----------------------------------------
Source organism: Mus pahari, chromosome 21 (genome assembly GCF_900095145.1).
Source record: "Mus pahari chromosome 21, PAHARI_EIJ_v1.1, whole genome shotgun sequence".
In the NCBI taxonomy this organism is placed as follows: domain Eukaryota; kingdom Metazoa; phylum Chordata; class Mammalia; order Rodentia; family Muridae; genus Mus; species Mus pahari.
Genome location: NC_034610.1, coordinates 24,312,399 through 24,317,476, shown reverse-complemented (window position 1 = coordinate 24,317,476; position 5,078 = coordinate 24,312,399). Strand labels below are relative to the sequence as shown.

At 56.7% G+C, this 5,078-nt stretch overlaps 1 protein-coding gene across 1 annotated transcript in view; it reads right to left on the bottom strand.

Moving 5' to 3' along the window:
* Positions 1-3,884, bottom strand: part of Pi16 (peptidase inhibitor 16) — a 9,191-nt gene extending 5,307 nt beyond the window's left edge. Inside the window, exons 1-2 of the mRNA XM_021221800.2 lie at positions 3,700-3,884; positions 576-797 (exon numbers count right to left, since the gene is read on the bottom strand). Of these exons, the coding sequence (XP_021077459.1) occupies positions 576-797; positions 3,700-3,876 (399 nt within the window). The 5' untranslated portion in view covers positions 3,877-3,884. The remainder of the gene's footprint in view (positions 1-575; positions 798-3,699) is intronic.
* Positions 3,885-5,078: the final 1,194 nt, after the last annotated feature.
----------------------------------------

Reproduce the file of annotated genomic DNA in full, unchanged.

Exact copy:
Source organism: Mus pahari, chromosome 21 (genome assembly GCF_900095145.1).
Source record: "Mus pahari chromosome 21, PAHARI_EIJ_v1.1, whole genome shotgun sequence".
In the NCBI taxonomy this organism is placed as follows: domain Eukaryota; kingdom Metazoa; phylum Chordata; class Mammalia; order Rodentia; family Muridae; genus Mus; species Mus pahari.
Genome location: NC_034610.1, coordinates 24,312,399 through 24,317,476, shown reverse-complemented (window position 1 = coordinate 24,317,476; position 5,078 = coordinate 24,312,399). Strand labels below are relative to the sequence as shown.

At 56.7% G+C, this 5,078-nt stretch overlaps 1 protein-coding gene across 1 annotated transcript in view; it reads right to left on the bottom strand.

Moving 5' to 3' along the window:
* Positions 1-3,884, bottom strand: part of Pi16 (peptidase inhibitor 16) — a 9,191-nt gene extending 5,307 nt beyond the window's left edge. Inside the window, exons 1-2 of the mRNA XM_021221800.2 lie at positions 3,700-3,884; positions 576-797 (exon numbers count right to left, since the gene is read on the bottom strand). Of these exons, the coding sequence (XP_021077459.1) occupies positions 576-797; positions 3,700-3,876 (399 nt within the window). The 5' untranslated portion in view covers positions 3,877-3,884. The remainder of the gene's footprint in view (positions 1-575; positions 798-3,699) is intronic.
* Positions 3,885-5,078: the final 1,194 nt, after the last annotated feature.